WASHINGTON -- The Clinton administration moved to shore up its "don't ask, don't tell" policy on gays in the military by arguing yesterday that the policy can withstand a new Supreme Court ruling that protects homosexuals' rights.
In legal papers filed in the Supreme Court, the administration's lawyers said the justices should pass up the first case challenging the constitutionality of the policy.
While conceding that its restriction on gays in uniform does raise an important constitutional issue, those lawyers said the court should await further review by lower courts before getting involved. So far, it said, lower courts are not split on the policy.
The first case -- likely to get its initial reaction from the justices next month -- involves an appeal by a former Navy lieutenant, Paul G. Thomasson, who was discharged under the new policy after saying he was gay. His discharge has been upheld by lower courts.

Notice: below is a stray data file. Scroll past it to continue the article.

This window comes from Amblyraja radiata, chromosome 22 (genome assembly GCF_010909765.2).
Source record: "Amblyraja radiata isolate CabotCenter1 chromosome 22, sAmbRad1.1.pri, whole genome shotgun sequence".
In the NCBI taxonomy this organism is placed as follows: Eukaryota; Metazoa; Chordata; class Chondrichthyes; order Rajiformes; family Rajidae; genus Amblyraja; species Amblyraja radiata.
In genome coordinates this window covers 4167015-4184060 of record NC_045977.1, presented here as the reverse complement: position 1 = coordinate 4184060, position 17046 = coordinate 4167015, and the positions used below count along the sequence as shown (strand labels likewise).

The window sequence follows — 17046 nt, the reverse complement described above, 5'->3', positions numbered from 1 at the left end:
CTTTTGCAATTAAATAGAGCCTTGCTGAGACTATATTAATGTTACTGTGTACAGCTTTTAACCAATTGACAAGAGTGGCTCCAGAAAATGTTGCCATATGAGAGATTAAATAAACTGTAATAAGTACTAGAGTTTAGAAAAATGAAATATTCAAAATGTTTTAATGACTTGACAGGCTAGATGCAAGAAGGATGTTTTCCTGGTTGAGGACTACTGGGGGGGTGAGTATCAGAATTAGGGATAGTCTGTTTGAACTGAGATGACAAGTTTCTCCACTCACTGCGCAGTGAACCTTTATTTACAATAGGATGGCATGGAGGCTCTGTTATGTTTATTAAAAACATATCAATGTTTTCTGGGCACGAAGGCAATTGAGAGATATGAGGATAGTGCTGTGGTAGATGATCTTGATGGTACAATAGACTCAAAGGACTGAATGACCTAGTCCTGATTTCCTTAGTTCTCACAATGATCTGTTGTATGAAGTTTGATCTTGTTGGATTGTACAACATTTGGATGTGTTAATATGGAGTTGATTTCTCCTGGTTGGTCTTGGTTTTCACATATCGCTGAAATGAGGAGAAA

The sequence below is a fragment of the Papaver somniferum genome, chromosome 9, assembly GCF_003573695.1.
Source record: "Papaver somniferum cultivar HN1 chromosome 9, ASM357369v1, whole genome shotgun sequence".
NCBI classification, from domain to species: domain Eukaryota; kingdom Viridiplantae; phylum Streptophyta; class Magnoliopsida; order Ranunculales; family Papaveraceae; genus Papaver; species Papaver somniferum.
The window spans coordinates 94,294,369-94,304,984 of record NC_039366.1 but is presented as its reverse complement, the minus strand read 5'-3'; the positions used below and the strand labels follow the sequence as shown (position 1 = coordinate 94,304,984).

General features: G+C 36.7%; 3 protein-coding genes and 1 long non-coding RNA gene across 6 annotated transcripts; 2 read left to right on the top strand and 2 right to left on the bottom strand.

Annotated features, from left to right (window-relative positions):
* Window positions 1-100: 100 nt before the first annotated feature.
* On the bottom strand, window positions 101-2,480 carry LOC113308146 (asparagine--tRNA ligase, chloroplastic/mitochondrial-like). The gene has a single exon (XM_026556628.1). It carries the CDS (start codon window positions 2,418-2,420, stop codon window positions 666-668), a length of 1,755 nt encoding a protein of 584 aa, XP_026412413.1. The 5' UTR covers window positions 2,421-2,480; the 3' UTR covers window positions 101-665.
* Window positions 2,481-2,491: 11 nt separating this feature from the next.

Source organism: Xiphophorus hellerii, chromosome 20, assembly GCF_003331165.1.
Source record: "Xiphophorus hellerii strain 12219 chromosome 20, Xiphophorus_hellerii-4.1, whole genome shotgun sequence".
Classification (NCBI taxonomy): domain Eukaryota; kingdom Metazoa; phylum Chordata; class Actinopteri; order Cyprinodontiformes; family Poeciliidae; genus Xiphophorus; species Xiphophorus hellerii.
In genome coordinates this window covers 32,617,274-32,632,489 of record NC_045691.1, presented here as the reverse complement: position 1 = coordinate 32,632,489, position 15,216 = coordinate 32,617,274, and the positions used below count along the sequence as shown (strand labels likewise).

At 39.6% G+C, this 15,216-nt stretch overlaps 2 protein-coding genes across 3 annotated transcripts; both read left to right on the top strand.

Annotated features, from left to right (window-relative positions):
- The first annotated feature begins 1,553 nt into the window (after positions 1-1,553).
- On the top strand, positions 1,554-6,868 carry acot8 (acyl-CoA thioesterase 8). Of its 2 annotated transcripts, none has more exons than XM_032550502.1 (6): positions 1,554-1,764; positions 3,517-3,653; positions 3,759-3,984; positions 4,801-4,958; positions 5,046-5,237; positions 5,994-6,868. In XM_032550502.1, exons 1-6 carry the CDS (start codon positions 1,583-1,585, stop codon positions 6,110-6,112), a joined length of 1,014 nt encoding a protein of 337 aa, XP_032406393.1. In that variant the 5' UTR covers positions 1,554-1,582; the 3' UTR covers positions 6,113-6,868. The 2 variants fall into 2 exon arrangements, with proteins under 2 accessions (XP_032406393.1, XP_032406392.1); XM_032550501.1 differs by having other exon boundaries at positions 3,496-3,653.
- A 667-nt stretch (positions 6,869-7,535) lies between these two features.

Under the new government policy, gay men and lesbians are allowed to remain in the service, provided they do not say they are homosexual or they can prove that they are not homosexual if the question is raised during an investigation. New recruits are not supposed to be asked about their sexuality.
Gay-rights groups pursuing several lawsuits against the policy contend that the Supreme Court ruling in May, saying that the Constitution assures homosexuals some right to legal equality, poses a major threat to the "don't ask, don't tell" policy.
The Clinton administration's legal papers in the Supreme Court provided its first response to that claim. The military policy on homosexuals, the administration said, is a far narrower restriction than the Supreme Court had in mind in its May decision.
Pub Date: 9/24/96